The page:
In conventional practice, medical systems requirements for human spaceflight are considered towards the end of the project’s space systems engineering phases, leaving little room for the integral medical requirement codification within spacecraft design parameters (NASA ExMC, 2021). As mission character increases in length and remoteness, the level of care and required medical capabilities increase dramatically, stressing the need for human-centered focus (Lyons, 2018). The longer and more remote the mission, the greater the need for human-centeredness. This can be achieved by incorporating a human-centric approach from the early stages of defining key mission architecture parameters and constraints of mission and vehicle/habitat planning. “[Human] spaceflight has reached a critical moment where the transition to a human-centric mission architecture must become a reality if exploration missions are to succeed” (Antonsen, 2017).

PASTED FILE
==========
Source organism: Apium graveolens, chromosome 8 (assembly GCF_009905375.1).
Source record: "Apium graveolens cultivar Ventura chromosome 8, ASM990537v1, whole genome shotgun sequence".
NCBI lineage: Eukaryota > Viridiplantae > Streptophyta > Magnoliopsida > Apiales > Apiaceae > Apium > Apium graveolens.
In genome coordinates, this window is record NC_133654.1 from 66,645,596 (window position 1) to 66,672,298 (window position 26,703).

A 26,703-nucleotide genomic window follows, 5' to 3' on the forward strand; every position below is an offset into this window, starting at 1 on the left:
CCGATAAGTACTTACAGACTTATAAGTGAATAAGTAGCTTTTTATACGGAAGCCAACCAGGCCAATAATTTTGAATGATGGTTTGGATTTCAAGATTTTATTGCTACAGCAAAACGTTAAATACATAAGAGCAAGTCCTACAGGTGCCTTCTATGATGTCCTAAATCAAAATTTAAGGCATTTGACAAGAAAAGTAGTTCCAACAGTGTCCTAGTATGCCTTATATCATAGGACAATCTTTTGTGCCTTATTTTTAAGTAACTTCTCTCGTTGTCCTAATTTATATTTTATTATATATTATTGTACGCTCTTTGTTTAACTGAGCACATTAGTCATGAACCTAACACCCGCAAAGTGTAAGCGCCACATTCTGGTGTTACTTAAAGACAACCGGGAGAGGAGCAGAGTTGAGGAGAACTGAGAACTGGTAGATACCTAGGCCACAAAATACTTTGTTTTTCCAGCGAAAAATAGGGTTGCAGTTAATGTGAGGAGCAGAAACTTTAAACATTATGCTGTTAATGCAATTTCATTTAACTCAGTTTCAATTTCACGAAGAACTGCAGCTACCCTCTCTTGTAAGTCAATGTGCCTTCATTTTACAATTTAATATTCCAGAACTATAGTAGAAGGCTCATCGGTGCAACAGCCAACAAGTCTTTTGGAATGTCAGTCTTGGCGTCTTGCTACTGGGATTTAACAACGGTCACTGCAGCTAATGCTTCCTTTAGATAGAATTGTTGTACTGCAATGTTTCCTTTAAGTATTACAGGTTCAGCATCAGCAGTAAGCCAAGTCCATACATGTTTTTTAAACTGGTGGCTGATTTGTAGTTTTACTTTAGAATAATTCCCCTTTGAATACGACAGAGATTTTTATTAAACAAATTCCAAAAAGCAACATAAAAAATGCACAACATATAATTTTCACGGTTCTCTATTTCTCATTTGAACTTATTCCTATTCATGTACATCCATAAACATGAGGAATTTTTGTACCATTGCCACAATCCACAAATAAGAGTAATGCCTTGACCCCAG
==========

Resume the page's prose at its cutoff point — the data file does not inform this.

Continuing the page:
The Exploration Medical Ecosystem Design Infrastructure (ExMEDI) is a Cyber-Physical-Human (CPH) medical ecosystem that will support the health, medical autonomy, and decision-making of crews during future space missions. ExMEDI will facilitate (A) specification of medical capabilities required for specific future spaceflight contexts, and integrate (B) in-flight onboard support of crew’s health during the mission.
Gateway and Artemis human lunar exploration system for crew health and performance would benefit greatly from the ExMEDI system. Other human deep space exploration endeavors in the future including asteroids and Mars would also find this system useful.
There is a huge increase in commercial human space exploration which will need autonomous on-board medical systems such as ExMEDI in both LEO and deep space. As well this type of autonomous medical assistance technology will be useful for isolated terrestrial human platforms such as Antarctica, oil and natural resource platforms, undersea exploration and military deployments.